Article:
She will read from – and talk about – her works starting at 4:30 p.m. the next day at The Fisher Center.

• Mark LeVine, a professor of Middle Eastern history at the University of California-Irvine, will discuss “Heavy Metal Islam: The Untold Struggle of Islam’s Generation X,” at 7:30 p.m.
Wednesday, Nov. 1.

A rock musician and teacher, LeVine is “a leader of the new generation of historians and analysts of the modern Middle East and Islam. He argues that counters to the violence that defines global politics are to be found in youth culture and a world music scene that blends political dissent and virtuosity.”

He uses heavy metal and hip-hop to unite young Arab musicians, their more religious counterparts and Americans. He has helped organize performances, in Lebanon and elsewhere, with artists from around the world, as one way to build an alternative discourse to the war on terror and the idea that “you are either with us or against us.” He spent eight years living, researching and reporting from the region, including Iraq, Israel, the Palestinian Territories, Egypt, Jordan, Lebanon, Syria, Turkey and Morocco. He has appeared on several radio and television programs, and has written articles for the Los Angeles Times, Le Monde, the Christian Science Monitor, as well as numerous articles, chapters and books and is working on a new book on heavy metal Islam and youth culture.

• The fall series will conclude with a talk by media critic Jennifer Pozner, on “Broadcasting, Bombs and Babes: Women’s Activism for Media Justice,” at 7:30 p.m.
Wednesday, Nov. 29.

Pozner is the founder and director of Women In Media and News, a women’s media analysis, education and advocacy organization, and has asked about war being reported as a women’s issue – “and whatever happened to the Afghan women the Bush administration supposedly waged war to ‘save'”?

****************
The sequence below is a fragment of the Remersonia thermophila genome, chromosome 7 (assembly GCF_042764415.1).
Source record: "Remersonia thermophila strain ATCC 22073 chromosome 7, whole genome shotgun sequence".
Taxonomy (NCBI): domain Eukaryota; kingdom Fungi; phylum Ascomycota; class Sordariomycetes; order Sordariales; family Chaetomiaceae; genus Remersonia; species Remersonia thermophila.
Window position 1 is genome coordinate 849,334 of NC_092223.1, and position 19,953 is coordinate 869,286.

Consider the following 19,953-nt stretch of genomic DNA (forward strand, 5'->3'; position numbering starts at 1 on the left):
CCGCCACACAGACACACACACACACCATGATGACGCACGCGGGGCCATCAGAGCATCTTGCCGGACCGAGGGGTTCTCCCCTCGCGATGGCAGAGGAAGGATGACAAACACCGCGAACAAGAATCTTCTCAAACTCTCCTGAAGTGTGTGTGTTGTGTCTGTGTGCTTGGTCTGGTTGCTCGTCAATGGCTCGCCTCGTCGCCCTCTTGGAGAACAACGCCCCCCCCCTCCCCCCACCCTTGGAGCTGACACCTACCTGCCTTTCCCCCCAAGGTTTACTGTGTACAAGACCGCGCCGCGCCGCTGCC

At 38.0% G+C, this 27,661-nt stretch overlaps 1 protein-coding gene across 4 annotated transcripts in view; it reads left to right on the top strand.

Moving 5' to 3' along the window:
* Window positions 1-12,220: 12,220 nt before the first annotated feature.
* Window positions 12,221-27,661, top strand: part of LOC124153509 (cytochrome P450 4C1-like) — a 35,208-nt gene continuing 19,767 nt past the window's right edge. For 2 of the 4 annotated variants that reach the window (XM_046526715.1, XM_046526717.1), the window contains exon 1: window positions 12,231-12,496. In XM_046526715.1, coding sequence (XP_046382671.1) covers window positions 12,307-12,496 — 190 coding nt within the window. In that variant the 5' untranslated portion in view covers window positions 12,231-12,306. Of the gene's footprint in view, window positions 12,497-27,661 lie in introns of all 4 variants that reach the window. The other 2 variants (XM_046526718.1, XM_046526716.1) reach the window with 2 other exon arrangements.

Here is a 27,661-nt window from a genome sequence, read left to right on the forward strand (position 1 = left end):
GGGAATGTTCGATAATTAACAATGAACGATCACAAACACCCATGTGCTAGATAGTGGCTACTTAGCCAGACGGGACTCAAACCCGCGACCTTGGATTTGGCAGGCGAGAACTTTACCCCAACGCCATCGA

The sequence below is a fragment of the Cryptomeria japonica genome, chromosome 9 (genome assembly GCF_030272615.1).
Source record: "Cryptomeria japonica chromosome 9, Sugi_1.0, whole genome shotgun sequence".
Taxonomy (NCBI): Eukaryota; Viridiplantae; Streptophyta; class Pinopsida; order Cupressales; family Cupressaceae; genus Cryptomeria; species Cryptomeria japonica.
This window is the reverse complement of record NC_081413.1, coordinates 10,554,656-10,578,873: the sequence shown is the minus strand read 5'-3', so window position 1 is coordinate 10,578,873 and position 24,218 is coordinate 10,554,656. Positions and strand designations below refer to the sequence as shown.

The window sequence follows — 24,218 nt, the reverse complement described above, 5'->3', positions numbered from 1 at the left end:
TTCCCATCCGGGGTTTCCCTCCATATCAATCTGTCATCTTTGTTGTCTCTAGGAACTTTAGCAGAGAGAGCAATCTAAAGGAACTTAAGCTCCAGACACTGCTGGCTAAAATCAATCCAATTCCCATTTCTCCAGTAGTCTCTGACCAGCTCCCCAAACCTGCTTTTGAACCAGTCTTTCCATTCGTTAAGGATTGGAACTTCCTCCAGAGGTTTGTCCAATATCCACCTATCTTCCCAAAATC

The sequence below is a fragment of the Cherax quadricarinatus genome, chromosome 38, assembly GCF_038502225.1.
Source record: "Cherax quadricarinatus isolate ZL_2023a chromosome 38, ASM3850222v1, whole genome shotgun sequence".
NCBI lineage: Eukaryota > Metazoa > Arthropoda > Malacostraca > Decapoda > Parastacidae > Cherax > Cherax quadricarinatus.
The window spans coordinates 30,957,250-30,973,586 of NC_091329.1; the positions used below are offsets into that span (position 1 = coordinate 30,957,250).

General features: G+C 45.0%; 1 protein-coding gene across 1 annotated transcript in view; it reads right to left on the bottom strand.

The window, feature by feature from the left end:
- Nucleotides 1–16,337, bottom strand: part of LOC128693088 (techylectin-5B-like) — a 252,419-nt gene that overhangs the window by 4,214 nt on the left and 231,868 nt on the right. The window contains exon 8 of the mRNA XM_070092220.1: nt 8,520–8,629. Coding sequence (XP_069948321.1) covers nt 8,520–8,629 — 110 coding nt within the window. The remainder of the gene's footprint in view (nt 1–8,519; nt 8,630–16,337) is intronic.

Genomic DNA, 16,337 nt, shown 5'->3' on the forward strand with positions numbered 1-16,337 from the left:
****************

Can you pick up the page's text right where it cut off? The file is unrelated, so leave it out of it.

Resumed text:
A former director of the Women's Desk for the national media watch group Fairness and Accuracy In Reporting, she has published in magazines including Ms., Newsday, Chicago Tribune, Bitch: Feminist Response to Pop Culture, and a variety of anthologies about women, media, politics and popular culture.

She will offer a media workshop from 11:30 a.m. to 2 p.m. Thursday, Nov. 30 at The Fisher Center, with lunch provided and suggestions for students and faculty on what makes something newsworthy and how a group can get its message heard.

Pozner recently responded to a controversial Forbes' Magazine article, both on the radio and on the on the WIMN Blog.

Since October 1998, the Fisher Center has brought together faculty, students, and experts in gender-related fields to explore gender and sexuality in the arts, humanities, and social and natural sciences, in an effort to foster mutual understanding and social justice in contemporary society. The Center was endowed with a $1 million gift from Emily and the late Richard Fisher, whose son Alexander graduated from Hobart College in 1993. Creation of the Fisher Center for the Study of Women and Men reflects a perfect intersection of the Colleges' coordinate history and trends in the study of gender throughout academe.